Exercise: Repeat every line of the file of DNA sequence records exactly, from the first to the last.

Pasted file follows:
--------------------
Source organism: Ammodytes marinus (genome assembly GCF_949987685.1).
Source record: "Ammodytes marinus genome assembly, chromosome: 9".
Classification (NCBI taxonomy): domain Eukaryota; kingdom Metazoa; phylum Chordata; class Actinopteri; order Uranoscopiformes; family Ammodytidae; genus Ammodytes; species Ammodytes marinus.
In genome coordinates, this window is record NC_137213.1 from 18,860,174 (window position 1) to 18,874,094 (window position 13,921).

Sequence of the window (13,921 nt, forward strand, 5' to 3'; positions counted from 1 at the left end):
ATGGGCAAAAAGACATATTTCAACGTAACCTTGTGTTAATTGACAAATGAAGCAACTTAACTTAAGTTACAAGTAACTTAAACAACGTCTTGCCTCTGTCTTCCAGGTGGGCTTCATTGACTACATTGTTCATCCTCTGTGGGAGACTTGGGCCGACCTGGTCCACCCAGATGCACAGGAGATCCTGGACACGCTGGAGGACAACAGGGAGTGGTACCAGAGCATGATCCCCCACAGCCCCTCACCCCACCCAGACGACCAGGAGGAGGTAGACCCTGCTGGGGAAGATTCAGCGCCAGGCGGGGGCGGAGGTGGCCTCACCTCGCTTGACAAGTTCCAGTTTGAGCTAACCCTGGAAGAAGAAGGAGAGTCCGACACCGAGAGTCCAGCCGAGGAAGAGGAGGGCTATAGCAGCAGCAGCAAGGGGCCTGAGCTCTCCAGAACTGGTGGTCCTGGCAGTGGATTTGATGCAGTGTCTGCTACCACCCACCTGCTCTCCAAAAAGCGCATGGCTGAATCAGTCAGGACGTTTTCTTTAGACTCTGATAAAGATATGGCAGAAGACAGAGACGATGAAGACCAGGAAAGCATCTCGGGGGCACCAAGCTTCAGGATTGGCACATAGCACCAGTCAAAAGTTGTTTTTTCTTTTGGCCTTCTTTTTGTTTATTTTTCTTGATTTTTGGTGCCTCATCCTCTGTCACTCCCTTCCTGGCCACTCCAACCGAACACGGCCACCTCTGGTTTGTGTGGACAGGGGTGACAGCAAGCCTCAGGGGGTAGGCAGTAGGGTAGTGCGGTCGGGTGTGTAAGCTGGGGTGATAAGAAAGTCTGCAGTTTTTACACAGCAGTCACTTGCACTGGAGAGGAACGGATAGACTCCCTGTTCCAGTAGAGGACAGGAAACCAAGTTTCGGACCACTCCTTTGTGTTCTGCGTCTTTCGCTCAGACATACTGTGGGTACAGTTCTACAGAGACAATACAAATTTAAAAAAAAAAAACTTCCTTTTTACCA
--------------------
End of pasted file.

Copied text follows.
Source organism: Ammodytes marinus (genome assembly GCF_949987685.1).
Source record: "Ammodytes marinus genome assembly, chromosome: 9".
Classification (NCBI taxonomy): domain Eukaryota; kingdom Metazoa; phylum Chordata; class Actinopteri; order Uranoscopiformes; family Ammodytidae; genus Ammodytes; species Ammodytes marinus.
In genome coordinates, this window is record NC_137213.1 from 18,860,174 (window position 1) to 18,874,094 (window position 13,921).

Sequence of the window (13,921 nt, forward strand, 5' to 3'; positions counted from 1 at the left end):
ATGGGCAAAAAGACATATTTCAACGTAACCTTGTGTTAATTGACAAATGAAGCAACTTAACTTAAGTTACAAGTAACTTAAACAACGTCTTGCCTCTGTCTTCCAGGTGGGCTTCATTGACTACATTGTTCATCCTCTGTGGGAGACTTGGGCCGACCTGGTCCACCCAGATGCACAGGAGATCCTGGACACGCTGGAGGACAACAGGGAGTGGTACCAGAGCATGATCCCCCACAGCCCCTCACCCCACCCAGACGACCAGGAGGAGGTAGACCCTGCTGGGGAAGATTCAGCGCCAGGCGGGGGCGGAGGTGGCCTCACCTCGCTTGACAAGTTCCAGTTTGAGCTAACCCTGGAAGAAGAAGGAGAGTCCGACACCGAGAGTCCAGCCGAGGAAGAGGAGGGCTATAGCAGCAGCAGCAAGGGGCCTGAGCTCTCCAGAACTGGTGGTCCTGGCAGTGGATTTGATGCAGTGTCTGCTACCACCCACCTGCTCTCCAAAAAGCGCATGGCTGAATCAGTCAGGACGTTTTCTTTAGACTCTGATAAAGATATGGCAGAAGACAGAGACGATGAAGACCAGGAAAGCATCTCGGGGGCACCAAGCTTCAGGATTGGCACATAGCACCAGTCAAAAGTTGTTTTTTCTTTTGGCCTTCTTTTTGTTTATTTTTCTTGATTTTTGGTGCCTCATCCTCTGTCACTCCCTTCCTGGCCACTCCAACCGAACACGGCCACCTCTGGTTTGTGTGGACAGGGGTGACAGCAAGCCTCAGGGGGTAGGCAGTAGGGTAGTGCGGTCGGGTGTGTAAGCTGGGGTGATAAGAAAGTCTGCAGTTTTTACACAGCAGTCACTTGCACTGGAGAGGAACGGATAGACTCCCTGTTCCAGTAGAGGACAGGAAACCAAGTTTCGGACCACTCCTTTGTGTTCTGCGTCTTTCGCTCAGACATACTGTGGGTACAGTTCTACAGAGACAATACAAATTTAAAAAAAAAAAACTTCCTTTTTACCA